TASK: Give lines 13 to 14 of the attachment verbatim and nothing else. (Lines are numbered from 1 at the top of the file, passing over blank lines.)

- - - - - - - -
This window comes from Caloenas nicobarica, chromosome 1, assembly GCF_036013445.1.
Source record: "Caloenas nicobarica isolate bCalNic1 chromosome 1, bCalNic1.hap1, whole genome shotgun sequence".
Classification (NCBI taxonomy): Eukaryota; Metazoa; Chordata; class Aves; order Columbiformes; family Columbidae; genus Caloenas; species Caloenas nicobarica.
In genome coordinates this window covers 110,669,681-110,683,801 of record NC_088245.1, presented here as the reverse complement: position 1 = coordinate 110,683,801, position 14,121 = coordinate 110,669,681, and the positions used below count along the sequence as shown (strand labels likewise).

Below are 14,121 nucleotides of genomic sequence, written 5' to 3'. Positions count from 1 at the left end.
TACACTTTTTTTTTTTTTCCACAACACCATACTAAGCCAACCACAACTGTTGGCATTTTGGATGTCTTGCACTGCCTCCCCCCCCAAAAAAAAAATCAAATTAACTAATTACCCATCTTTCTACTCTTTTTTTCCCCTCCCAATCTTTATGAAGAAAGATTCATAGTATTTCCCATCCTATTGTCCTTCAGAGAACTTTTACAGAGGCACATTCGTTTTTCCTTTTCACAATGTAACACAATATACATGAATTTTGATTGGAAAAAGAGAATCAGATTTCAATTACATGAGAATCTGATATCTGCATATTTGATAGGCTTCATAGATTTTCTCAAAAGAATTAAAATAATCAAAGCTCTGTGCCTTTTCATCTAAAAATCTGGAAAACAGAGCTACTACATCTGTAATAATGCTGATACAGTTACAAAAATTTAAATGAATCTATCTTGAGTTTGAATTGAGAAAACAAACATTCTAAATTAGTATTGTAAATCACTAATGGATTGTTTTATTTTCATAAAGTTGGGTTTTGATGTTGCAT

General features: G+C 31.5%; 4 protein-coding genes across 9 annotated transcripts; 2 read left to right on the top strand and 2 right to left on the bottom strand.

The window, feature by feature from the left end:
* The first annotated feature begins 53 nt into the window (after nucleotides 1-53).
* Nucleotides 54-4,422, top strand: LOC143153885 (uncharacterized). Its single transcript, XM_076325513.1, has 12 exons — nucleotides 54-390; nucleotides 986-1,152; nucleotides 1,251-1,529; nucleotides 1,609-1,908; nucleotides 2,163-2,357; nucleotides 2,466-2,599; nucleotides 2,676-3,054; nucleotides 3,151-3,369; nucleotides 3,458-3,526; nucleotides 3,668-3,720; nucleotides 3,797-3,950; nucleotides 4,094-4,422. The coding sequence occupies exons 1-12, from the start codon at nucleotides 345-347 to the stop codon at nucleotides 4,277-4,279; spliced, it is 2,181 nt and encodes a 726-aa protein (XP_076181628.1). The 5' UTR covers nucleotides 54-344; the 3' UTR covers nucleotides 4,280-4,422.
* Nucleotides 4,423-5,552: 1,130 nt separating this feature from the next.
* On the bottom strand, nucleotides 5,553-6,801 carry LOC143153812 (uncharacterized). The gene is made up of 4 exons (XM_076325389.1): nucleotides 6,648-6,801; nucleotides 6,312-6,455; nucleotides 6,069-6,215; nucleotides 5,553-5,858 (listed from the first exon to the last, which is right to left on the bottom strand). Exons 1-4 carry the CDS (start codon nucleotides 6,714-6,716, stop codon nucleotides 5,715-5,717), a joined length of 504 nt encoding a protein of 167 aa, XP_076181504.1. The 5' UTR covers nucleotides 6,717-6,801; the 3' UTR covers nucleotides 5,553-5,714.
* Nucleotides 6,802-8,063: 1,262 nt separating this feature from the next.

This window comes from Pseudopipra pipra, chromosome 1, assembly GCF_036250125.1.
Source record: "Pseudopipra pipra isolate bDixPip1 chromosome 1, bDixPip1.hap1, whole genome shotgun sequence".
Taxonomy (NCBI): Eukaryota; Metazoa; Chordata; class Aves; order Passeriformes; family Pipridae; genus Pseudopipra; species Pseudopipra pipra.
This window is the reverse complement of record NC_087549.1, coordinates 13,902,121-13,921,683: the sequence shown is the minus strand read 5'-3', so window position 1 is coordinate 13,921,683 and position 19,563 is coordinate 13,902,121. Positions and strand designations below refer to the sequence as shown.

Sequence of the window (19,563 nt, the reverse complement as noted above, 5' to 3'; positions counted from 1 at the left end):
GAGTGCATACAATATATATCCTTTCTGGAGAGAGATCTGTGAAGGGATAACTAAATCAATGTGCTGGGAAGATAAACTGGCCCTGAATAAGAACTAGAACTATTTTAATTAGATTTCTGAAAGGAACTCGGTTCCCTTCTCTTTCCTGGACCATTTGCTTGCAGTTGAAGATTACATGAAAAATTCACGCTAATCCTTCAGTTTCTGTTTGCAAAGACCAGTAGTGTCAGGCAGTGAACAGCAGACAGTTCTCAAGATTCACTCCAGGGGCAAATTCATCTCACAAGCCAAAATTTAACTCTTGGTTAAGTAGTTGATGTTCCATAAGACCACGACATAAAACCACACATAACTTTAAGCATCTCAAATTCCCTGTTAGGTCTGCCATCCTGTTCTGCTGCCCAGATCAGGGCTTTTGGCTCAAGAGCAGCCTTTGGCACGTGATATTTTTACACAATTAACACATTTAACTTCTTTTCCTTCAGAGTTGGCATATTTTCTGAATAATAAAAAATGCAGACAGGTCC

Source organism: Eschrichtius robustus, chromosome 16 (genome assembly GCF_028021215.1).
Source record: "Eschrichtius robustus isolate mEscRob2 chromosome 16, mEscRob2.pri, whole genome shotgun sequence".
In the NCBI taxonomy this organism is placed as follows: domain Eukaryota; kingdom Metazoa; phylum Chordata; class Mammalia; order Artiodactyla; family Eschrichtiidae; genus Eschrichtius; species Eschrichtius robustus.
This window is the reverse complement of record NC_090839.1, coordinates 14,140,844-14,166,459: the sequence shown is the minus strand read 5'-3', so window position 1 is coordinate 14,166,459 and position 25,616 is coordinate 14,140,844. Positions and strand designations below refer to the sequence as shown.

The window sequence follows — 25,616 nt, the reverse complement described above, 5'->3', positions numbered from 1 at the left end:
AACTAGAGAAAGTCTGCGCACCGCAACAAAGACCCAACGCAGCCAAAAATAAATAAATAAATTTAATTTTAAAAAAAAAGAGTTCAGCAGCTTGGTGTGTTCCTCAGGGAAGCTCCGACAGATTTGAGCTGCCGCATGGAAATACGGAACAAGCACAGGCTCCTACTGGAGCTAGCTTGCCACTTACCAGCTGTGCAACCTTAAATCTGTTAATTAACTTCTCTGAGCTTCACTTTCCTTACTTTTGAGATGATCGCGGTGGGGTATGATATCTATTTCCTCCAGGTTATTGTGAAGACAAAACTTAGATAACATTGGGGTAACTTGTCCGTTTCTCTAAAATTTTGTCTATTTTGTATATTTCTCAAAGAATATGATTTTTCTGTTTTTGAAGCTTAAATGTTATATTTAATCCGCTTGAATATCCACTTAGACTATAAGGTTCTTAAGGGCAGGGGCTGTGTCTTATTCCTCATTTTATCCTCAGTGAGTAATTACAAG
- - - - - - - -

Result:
* Nucleotides 6,802-8,063: 1,262 nt separating this feature from the next.

This window comes from Pseudopipra pipra, chromosome 1, assembly GCF_036250125.1.